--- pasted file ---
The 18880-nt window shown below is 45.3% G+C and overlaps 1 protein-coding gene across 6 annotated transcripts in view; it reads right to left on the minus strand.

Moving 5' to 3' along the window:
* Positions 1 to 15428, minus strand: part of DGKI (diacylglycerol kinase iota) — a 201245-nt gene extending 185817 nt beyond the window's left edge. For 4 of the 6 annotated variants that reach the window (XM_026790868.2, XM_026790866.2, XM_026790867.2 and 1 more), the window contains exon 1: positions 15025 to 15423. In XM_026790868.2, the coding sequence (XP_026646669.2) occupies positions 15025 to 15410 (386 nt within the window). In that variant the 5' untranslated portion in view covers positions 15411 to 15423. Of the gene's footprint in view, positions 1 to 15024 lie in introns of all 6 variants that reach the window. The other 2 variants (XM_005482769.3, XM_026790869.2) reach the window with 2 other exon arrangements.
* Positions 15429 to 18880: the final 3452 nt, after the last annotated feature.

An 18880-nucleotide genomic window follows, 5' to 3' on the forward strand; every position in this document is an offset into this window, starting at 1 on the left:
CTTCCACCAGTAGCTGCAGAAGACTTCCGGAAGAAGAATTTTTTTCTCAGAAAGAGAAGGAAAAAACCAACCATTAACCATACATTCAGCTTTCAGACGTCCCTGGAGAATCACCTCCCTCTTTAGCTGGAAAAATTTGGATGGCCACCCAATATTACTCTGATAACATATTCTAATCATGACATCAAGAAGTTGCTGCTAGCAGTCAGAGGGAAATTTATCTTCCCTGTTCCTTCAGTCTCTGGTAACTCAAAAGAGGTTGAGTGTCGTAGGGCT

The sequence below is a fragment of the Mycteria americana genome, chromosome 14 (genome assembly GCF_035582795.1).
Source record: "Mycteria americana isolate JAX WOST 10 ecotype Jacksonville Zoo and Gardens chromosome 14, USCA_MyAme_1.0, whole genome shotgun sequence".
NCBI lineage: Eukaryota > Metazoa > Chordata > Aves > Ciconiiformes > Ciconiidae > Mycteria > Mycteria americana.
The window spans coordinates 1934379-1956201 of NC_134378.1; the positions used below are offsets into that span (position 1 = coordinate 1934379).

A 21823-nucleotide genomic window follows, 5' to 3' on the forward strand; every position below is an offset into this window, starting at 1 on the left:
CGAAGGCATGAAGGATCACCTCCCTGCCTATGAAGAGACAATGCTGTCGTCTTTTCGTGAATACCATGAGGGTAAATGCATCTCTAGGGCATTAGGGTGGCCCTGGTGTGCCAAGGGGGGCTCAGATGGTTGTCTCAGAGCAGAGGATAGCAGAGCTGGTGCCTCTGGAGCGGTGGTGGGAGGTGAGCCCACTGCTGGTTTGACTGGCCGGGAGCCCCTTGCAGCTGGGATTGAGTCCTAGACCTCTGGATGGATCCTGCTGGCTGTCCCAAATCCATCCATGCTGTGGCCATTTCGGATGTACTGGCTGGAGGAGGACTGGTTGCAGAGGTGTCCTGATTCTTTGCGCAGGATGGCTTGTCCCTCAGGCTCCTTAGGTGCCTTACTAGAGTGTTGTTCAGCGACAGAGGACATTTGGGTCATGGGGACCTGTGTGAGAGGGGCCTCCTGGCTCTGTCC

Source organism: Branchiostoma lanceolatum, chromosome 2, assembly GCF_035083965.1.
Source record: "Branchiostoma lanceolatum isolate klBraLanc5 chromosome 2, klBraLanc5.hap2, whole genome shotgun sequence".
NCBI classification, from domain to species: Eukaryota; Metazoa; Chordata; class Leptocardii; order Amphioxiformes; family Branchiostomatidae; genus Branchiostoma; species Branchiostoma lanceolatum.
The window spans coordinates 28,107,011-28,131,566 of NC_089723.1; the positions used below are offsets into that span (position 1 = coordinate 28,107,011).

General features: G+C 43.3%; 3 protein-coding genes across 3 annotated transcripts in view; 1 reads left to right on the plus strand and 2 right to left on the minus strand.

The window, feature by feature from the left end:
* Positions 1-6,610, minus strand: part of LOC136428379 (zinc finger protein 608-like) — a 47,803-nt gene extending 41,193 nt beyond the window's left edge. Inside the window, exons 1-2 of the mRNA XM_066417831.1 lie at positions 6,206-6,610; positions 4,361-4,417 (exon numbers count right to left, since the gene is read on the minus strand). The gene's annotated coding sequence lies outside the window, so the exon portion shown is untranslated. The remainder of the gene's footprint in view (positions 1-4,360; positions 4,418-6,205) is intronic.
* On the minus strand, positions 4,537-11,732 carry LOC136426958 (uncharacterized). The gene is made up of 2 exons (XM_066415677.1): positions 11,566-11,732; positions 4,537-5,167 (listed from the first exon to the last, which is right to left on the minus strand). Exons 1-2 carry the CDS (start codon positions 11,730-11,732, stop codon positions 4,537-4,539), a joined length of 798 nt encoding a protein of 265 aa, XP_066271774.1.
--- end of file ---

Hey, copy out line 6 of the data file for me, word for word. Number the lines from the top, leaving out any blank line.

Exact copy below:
CTTCCACCAGTAGCTGCAGAAGACTTCCGGAAGAAGAATTTTTTTCTCAGAAAGAGAAGGAAAAAACCAACCATTAACCATACATTCAGCTTTCAGACGTCCCTGGAGAATCACCTCCCTCTTTAGCTGGAAAAATTTGGATGGCCACCCAATATTACTCTGATAACATATTCTAATCATGACATCAAGAAGTTGCTGCTAGCAGTCAGAGGGAAATTTATCTTCCCTGTTCCTTCAGTCTCTGGTAACTCAAAAGAGGTTGAGTGTCGTAGGGCT